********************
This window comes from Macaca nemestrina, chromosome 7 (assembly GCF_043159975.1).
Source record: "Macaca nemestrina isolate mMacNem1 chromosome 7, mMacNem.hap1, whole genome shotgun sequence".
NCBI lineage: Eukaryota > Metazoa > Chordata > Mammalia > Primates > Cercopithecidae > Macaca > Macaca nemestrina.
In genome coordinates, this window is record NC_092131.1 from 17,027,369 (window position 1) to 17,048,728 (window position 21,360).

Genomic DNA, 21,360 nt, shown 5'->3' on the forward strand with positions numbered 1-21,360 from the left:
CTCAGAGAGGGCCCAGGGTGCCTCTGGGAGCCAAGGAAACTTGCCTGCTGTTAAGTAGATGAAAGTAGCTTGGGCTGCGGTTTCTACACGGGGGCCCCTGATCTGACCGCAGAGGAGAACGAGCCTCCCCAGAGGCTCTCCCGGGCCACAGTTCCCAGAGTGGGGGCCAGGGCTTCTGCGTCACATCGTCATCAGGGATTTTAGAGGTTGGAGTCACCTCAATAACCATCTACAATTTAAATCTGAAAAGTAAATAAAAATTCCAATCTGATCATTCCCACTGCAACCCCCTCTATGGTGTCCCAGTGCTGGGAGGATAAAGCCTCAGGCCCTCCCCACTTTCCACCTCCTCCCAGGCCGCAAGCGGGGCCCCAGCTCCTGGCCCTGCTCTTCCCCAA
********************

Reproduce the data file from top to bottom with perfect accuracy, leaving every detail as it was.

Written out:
This window comes from Macaca nemestrina, chromosome 7 (assembly GCF_043159975.1).
Source record: "Macaca nemestrina isolate mMacNem1 chromosome 7, mMacNem.hap1, whole genome shotgun sequence".
NCBI lineage: Eukaryota > Metazoa > Chordata > Mammalia > Primates > Cercopithecidae > Macaca > Macaca nemestrina.
In genome coordinates, this window is record NC_092131.1 from 17,027,369 (window position 1) to 17,048,728 (window position 21,360).

Genomic DNA, 21,360 nt, shown 5'->3' on the forward strand with positions numbered 1-21,360 from the left:
CTCAGAGAGGGCCCAGGGTGCCTCTGGGAGCCAAGGAAACTTGCCTGCTGTTAAGTAGATGAAAGTAGCTTGGGCTGCGGTTTCTACACGGGGGCCCCTGATCTGACCGCAGAGGAGAACGAGCCTCCCCAGAGGCTCTCCCGGGCCACAGTTCCCAGAGTGGGGGCCAGGGCTTCTGCGTCACATCGTCATCAGGGATTTTAGAGGTTGGAGTCACCTCAATAACCATCTACAATTTAAATCTGAAAAGTAAATAAAAATTCCAATCTGATCATTCCCACTGCAACCCCCTCTATGGTGTCCCAGTGCTGGGAGGATAAAGCCTCAGGCCCTCCCCACTTTCCACCTCCTCCCAGGCCGCAAGCGGGGCCCCAGCTCCTGGCCCTGCTCTTCCCCAA